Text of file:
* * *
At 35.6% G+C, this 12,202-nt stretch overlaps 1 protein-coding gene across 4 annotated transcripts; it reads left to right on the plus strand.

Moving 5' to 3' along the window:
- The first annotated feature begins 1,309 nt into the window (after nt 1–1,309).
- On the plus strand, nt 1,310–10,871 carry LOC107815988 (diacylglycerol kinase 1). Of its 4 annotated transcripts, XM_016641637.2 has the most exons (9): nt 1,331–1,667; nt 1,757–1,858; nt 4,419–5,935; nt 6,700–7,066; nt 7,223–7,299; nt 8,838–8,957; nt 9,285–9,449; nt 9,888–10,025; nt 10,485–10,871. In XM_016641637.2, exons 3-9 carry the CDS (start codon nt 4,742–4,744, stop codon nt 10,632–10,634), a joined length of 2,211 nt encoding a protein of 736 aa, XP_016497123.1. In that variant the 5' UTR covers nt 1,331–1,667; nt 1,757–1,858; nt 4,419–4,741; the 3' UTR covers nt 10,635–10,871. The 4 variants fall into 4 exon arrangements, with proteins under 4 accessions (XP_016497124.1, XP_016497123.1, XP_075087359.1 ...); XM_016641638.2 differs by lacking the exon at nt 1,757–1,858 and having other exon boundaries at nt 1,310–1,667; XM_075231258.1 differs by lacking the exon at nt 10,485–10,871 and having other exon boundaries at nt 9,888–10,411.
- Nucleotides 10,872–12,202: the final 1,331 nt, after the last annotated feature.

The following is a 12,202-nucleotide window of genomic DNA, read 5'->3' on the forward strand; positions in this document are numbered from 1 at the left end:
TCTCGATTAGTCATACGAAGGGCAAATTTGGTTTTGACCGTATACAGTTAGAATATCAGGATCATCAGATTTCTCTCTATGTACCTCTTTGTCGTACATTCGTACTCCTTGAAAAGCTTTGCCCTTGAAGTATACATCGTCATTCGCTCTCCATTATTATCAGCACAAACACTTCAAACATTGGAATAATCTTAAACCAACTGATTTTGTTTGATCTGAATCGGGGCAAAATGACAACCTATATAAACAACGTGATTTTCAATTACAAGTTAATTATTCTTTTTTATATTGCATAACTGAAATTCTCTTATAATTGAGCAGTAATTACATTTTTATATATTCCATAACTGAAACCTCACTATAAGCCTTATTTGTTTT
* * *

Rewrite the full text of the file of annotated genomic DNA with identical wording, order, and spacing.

At 35.6% G+C, this 12,202-nt stretch overlaps 1 protein-coding gene across 4 annotated transcripts; it reads left to right on the plus strand.

Moving 5' to 3' along the window:
- The first annotated feature begins 1,309 nt into the window (after nt 1–1,309).
- On the plus strand, nt 1,310–10,871 carry LOC107815988 (diacylglycerol kinase 1). Of its 4 annotated transcripts, XM_016641637.2 has the most exons (9): nt 1,331–1,667; nt 1,757–1,858; nt 4,419–5,935; nt 6,700–7,066; nt 7,223–7,299; nt 8,838–8,957; nt 9,285–9,449; nt 9,888–10,025; nt 10,485–10,871. In XM_016641637.2, exons 3-9 carry the CDS (start codon nt 4,742–4,744, stop codon nt 10,632–10,634), a joined length of 2,211 nt encoding a protein of 736 aa, XP_016497123.1. In that variant the 5' UTR covers nt 1,331–1,667; nt 1,757–1,858; nt 4,419–4,741; the 3' UTR covers nt 10,635–10,871. The 4 variants fall into 4 exon arrangements, with proteins under 4 accessions (XP_016497124.1, XP_016497123.1, XP_075087359.1 ...); XM_016641638.2 differs by lacking the exon at nt 1,757–1,858 and having other exon boundaries at nt 1,310–1,667; XM_075231258.1 differs by lacking the exon at nt 10,485–10,871 and having other exon boundaries at nt 9,888–10,411.
- Nucleotides 10,872–12,202: the final 1,331 nt, after the last annotated feature.

The following is a 12,202-nucleotide window of genomic DNA, read 5'->3' on the forward strand; positions in this document are numbered from 1 at the left end:
TCTCGATTAGTCATACGAAGGGCAAATTTGGTTTTGACCGTATACAGTTAGAATATCAGGATCATCAGATTTCTCTCTATGTACCTCTTTGTCGTACATTCGTACTCCTTGAAAAGCTTTGCCCTTGAAGTATACATCGTCATTCGCTCTCCATTATTATCAGCACAAACACTTCAAACATTGGAATAATCTTAAACCAACTGATTTTGTTTGATCTGAATCGGGGCAAAATGACAACCTATATAAACAACGTGATTTTCAATTACAAGTTAATTATTCTTTTTTATATTGCATAACTGAAATTCTCTTATAATTGAGCAGTAATTACATTTTTATATATTCCATAACTGAAACCTCACTATAAGCCTTATTTGTTTT